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Both Sides of Bullying

The award-winning team of Jacqueline Woodson and E.B. Lewis tackles bullying from behind a bully’s eyes.

Each Kindness ($16.99, Nancy Paulson Books, ages 5-8), an exceptional children’s picture book written by Jacqueline Woodson with illustrations by E.B. Lewis, will touch you and your children in ways you hadn’t expected and that’s a good thing, a very good thing.

Asking us to walk in a bully’s shoes, in this case narrator Chloe’s, author Woodson takes us down a path of a child’s unkindness that is certain to strike a chord. How many of us have been in young Chloe’s position choosing not to befriend someone based on appearances only to regret that decision when it was too late? Can we imagine the pain the bullied child feels?

When a new student, Maya, joins Chloe’s class and is seated beside her, Chloe turns toward the window, ignoring Maya’s friendly smile. Why? Simply because her clothes were tattered. Though Maya makes many gestures to become friends with Chloe and the other kids, they continue to whisper about her second-hand clothing and ostracize her, never once thinking how hurtful those actions might be.

One day, well into the school year the teacher, Ms. Albert, gives a seemingly simple yet ultimately powerful lesson using a bowl of water and a small stone dropped in. She explains how kindness works. “Every little thing we do goes out, like a ripple, into the world.”  Unfortunately for Chloe she realizes too late that she, like that tiny stone’s ripples, could have had a positive effect on another person. Maya does not return to school and that chance is lost forever.

Though Maya’s family circumstances are never clearly explained, this worked for me and perhaps is deliberate. Maya becomes symbolic of all those vulnerable children often targeted by bullies whether it be for financial reasons, a disability or just not having the right clothing. Between its lyrical text and the marvelously moving watercolors, Each Kindness provides an opportunity for parents and educators to broach the topic of bullying from both the perspective of the bully and the bullied.  This meaningful and moving book is a must-have that is certain to make a difference in many a youngster’s life.

Today’s reviewer is Ronna Mandel.

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National Disabilities Month and National Anti-Bullying Month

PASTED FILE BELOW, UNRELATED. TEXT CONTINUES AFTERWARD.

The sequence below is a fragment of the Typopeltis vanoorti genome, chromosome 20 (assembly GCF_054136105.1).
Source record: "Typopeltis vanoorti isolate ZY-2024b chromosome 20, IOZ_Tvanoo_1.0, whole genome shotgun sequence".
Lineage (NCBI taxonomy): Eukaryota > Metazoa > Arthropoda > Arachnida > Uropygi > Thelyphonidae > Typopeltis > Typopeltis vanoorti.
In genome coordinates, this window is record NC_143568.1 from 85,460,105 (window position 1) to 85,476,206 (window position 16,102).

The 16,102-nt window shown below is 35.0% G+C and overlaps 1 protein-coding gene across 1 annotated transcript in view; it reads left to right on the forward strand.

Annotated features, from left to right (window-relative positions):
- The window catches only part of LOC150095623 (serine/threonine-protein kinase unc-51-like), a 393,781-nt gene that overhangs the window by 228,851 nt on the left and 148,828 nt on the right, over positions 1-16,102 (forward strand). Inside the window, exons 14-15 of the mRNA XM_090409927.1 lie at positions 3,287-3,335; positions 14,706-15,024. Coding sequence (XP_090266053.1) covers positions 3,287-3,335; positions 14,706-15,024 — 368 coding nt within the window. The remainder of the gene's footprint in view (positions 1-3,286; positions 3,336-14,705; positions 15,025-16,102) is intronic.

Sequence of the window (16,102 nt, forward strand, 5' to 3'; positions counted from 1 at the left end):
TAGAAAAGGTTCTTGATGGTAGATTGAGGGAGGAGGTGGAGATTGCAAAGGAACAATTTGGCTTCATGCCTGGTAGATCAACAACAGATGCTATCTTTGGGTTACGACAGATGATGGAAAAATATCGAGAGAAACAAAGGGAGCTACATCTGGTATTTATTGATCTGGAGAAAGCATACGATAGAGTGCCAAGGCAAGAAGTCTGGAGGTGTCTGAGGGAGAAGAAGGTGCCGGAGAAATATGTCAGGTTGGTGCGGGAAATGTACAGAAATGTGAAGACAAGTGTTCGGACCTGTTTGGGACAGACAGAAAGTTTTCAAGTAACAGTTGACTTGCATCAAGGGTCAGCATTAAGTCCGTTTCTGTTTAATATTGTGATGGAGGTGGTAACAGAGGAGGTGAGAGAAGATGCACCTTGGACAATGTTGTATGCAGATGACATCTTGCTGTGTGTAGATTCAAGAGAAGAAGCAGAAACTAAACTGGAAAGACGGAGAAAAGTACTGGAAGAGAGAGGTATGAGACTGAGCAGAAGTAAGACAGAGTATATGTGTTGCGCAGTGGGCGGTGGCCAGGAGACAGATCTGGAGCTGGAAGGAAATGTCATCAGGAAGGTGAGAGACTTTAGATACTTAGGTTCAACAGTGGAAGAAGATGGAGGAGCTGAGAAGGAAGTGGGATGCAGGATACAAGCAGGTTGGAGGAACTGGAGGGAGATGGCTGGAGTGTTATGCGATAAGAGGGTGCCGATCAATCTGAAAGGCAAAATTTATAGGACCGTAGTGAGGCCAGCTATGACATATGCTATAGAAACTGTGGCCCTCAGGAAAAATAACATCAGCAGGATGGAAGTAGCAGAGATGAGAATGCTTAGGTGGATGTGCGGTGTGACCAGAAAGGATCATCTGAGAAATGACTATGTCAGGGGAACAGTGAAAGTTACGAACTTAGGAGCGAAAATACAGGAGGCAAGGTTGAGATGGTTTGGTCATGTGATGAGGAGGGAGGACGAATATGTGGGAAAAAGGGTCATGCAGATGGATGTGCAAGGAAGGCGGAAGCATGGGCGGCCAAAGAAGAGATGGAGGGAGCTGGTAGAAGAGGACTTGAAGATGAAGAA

I could not let October end without mentioning this delightful picture book that brings the whole point of National Disabilities Month and National Anti-Bullying Month home.

13293234281Written sensitively by Robert Kroupa with stunning, detailed illustrations by Hannah E. Harrison, Just Like You ($16.99, Seven Legs Press, ages 4-8)  is a meaningful story of two friends – Henry, a deaf mouse and Boris, a disabled spider. Together with all of nature’s other creatures, these pals inhabit Piney Forest but live alone in a little tin cottage. Teased and goaded constantly because of their differences, Henry and Boris find comfort in each other’s company, but deep down wish for acceptance.

When a raging fire begins to wreak havoc on the lives and homes of the very creatures who mock and bully Henry and Boris, they don’t hesitate to find a creative way to alert everyone of the danger. Because of their heroics, the two are welcomed into Piney Forest. Finally, their wishes come true. The friends are appreciated for who they really are and all they have to offer!

“Because now we all see

that it really is true.

You are just like us,

and we are

Just

Like You!”

Proceeds from the sale of this book will be distributed to a pre-selected charity. Buyers can choose from the following: HollyRod Foundation, PACER Center, Art of Elysium and the Starkey Hearing Foundation. Find out more at http://www.JustLikeYouFoundation.org.
Ronna Mandel reviewed Just Like You.

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